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Conference report: Association of Jewish Libraries 2015

While you wait with bated breath for next week’s ALA Annual conference — and the July/August Horn Book Magazine containing the Newbery, Caldecott, Coretta Scott King, and Wilder awards speeches and profiles of the winners, plus roundups of the year’s books, our Mind the Gap Awards for books that didn’t win at ALA, and more — let me tell you about the Association of Jewish Libraries (AJL) conference’s Jubilee year, celebrating fifty years of AJL.

The conference was held in Silver Spring, Maryland, a short Metro ride from downtown Washington, DC. There was a family program and a welcome dinner on Sunday, then sessions started in earnest on Monday. I was on a panel on Monday morning about book reviewing, moderated by peppy and smart librarian Rachel Kamin, with fellow panel members Alan Cheuse from NPR, Washington Post columnist (did I forget to say Pulitzer Prize winner?) Michael Dirda, Jewish Book World‘s children’s editor Michal Hoschander Malen, and Lisa Silverman of the Los Angeles Jewish Journal (um, wow). Discussion included: the mechanics of writing a review, how to be critical without being mean, how to (whether to?) review self-published books, and more; there was no time left for audience questions, and we basically had to be kicked out so the next panel could start.

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On book reviewing: Michal Malin, Michael Dirda, Alan Cheuse, Elissa Gershowitz (me!), and Lisa Silverman. Photo: AJL

aylesworth_my grandfather's coatOn Tuesday afternoon the winners of the Sydney Taylor Book Award for Younger Readers, Jim Aylesworth (author) and Barbara McClintock (illustrator), spoke about their picture book My Grandfather’s Coat, and I fangirled out AGAIN! on them both (but mostly Barbara, sorry Barbara).

Before his very successful children’s writing career, Jim spent many years as a teacher, which in turn taught him what kids love and what to write about, among other topics (and in song, no less!): Sound, Poetry, Animals, Fantasy, Language, Color, “Gross Stuff” (the latter not Barbara’s forte, he qualified). Regarding folklore: Comparing different versions of folktales encourages very young kids to think in a way that’s “literary, not literal.” In tune, and with slides and hand gestures and audience participation: “One book is good… / One book is good… / Put them together, and it makes them both better.” Lucky, lucky students to have had Mr. Aylesworth.

Barbara talked about her inspiration for the book’s illustrations: the Jewish farmers who moved to rural northeastern Connecticut in the early-to-mid twentieth century, where she now lives and where “cows outnumber people two to one.” It’s a different take on the traditional Yiddish folk tune on which My Grandfather’s Coat is based; Simms Taback’s Caldecott-winning Joseph Had a Little Overcoat, for example, was based on the same song and featured an Old World setting.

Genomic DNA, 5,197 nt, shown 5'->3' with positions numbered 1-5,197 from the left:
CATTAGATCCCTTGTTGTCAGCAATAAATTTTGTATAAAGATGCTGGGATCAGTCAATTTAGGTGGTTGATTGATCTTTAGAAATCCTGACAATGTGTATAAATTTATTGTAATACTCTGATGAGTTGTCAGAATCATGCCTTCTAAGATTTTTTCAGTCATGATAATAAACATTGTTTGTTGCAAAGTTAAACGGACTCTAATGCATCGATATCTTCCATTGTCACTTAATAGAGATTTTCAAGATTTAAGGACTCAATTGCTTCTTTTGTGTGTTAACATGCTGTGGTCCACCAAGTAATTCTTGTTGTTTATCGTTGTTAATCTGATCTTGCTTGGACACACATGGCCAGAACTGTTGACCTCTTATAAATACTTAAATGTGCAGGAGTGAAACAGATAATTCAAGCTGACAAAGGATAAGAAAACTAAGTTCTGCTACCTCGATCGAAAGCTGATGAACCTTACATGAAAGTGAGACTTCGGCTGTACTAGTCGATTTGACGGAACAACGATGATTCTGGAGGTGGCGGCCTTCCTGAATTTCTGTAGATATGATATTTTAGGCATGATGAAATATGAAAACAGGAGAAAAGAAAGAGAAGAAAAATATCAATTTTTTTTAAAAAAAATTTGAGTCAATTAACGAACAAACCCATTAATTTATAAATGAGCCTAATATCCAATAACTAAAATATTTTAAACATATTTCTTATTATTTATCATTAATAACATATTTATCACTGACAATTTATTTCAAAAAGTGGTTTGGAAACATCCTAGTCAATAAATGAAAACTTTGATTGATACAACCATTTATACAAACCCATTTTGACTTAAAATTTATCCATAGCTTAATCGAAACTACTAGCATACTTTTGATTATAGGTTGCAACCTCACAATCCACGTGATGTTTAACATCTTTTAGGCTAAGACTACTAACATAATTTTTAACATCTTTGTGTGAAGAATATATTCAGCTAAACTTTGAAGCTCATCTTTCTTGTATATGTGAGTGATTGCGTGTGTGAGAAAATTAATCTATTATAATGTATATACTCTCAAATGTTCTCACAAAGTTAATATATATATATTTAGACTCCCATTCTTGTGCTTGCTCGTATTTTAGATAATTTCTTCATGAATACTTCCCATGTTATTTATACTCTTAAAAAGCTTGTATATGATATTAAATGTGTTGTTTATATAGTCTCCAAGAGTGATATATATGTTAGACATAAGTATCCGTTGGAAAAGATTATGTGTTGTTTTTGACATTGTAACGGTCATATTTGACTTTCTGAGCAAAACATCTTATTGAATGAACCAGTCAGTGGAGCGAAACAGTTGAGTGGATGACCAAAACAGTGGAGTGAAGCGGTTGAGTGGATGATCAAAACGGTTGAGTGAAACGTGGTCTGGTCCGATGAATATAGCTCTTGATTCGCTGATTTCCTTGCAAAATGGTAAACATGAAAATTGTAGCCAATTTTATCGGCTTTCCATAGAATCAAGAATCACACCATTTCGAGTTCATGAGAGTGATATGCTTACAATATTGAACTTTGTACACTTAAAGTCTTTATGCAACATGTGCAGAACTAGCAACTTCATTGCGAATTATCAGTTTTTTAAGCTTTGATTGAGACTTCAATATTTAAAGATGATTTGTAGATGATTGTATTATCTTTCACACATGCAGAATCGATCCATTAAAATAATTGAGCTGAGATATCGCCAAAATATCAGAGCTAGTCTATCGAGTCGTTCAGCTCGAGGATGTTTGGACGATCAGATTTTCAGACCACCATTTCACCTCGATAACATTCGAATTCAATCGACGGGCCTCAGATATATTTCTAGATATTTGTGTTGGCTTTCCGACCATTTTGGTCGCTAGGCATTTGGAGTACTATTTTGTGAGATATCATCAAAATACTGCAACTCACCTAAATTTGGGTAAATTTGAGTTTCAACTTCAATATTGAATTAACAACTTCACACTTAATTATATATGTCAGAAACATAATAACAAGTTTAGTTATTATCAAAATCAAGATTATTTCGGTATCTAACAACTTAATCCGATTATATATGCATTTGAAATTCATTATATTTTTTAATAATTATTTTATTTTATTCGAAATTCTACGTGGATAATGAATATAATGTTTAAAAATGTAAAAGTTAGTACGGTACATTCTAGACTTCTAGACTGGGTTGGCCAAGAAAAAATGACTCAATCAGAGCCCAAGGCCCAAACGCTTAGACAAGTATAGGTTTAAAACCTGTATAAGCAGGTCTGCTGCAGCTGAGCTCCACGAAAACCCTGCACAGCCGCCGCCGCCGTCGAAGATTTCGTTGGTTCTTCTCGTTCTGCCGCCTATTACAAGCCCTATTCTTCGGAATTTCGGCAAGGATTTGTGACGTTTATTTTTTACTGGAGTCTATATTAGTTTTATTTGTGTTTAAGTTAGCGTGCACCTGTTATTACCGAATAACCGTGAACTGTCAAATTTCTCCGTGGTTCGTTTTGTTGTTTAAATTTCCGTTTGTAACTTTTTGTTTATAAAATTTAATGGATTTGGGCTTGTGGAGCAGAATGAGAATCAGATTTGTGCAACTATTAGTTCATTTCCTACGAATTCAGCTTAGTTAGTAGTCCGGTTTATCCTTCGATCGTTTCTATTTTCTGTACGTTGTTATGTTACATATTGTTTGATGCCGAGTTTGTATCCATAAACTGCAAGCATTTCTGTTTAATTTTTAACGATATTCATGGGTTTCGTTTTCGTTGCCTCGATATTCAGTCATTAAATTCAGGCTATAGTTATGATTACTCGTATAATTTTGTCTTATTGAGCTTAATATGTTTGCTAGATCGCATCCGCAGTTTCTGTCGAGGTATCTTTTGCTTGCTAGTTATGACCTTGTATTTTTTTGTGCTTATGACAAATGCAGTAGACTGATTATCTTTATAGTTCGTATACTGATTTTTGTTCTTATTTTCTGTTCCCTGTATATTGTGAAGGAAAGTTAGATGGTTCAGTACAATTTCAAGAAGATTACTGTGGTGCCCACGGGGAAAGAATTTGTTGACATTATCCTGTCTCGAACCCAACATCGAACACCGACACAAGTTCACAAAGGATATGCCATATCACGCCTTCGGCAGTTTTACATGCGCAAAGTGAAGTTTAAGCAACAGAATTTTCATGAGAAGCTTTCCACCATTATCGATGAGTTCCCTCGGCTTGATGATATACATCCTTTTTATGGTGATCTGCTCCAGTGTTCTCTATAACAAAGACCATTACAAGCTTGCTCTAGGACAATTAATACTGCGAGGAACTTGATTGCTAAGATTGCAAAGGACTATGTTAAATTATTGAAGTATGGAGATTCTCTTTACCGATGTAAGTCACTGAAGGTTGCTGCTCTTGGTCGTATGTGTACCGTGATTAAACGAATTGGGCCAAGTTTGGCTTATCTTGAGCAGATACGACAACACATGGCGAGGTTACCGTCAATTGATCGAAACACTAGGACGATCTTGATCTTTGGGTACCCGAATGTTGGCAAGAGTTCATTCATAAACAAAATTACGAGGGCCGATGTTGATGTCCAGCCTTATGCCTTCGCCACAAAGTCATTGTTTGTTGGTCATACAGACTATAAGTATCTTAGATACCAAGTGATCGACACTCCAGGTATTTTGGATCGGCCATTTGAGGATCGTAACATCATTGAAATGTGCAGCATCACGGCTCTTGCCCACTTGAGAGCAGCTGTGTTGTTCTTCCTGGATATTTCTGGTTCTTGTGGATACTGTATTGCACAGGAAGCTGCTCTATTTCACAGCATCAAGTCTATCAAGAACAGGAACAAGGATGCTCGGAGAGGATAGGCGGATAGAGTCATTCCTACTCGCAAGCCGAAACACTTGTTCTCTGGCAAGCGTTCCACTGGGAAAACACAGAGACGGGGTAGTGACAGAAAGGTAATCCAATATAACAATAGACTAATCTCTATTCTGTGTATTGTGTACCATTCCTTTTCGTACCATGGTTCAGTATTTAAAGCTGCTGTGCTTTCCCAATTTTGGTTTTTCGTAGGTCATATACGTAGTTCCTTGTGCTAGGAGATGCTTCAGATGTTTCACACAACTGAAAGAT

Jim and Barbara’s editor Dianne Hess, executive editor at Scholastic, was there, and the pair credited her with much of the book’s success. Editor Sylvie Frank, from Paula Wiseman Books, spoke on behalf of Donna Jo Napoli, winner of the Sydney Taylor Book Award for Teen Readers, for Storm. Donna Jo was in Italy, but Sylvie had sent her some questions about the book, anticipating our questions, and she read us her questions and Donna Jo’s answers; they brought up the bonobo sex before we even had the chance. The winners for Older Readers, Loïc Dauvillier, Marc Lizano, and Greg Salsedo, for Hidden: A Child’s Story of the Holocaust, could not attend and sent a speech that was read by our wonderful committee chair Diane Levin Rauchwerger.

My committee then did a panel on trends in Jewish children’s books from last year. I talked about observant Jewish YA love stories, Kathy Bloomfield talked about inclusivity, Heather Lenson presented Holocaust books, and Ellen Tilman discussed graphic novels. Incoming committee member Susan Kusel — who was on the 2014 Caldecott committee but who WOULD NOT CRACK despite my persistence — presented a 2015 book, Watch Out for Flying Kids, as “something different” for this year.

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Kathy Bloomfield, Elissa Gershowitz (me!), Diane Rauchwerger, Heather Lenson, Ellen Tilman, Susan Kusel. Photo: AJL

Home stretch! The AJL Banquet took place that night. Jim and Barbara spoke, along with Sylvie for Donna Jo, and several of the Honor Book recipients: Barbara Krasner (for Goldie Takes a Stand) and Jacqueline Jules (for Never Say a Mean Word Again: A Tale from Medieval Spain); Donna Gephart (for Death by Toilet Paper) and Jennifer Elvgren (for The Whispering Town). Here’s the complete list of winners, honorees, and notables for 2015.

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Jim Aylesworth and Barbara McClintock at the AJL Banquet. Photo: AJL

And now we buckle down and read read read and choose the books for 2016. Wish us luck! And BTW, if you haven’t yet figured out Which All-of-a-Kind Family sibling YOU are, now’s your chance! Take our quiz and find out. I’m an Ella. Roger is a Henny. (I know, right?!)

Elissa Gershowitz About Elissa Gershowitz

Elissa Gershowitz is executive editor of The Horn Book, Inc. She holds an MA from the Center for the Study of Children's Literature at Simmons College and a BA from Oberlin College.

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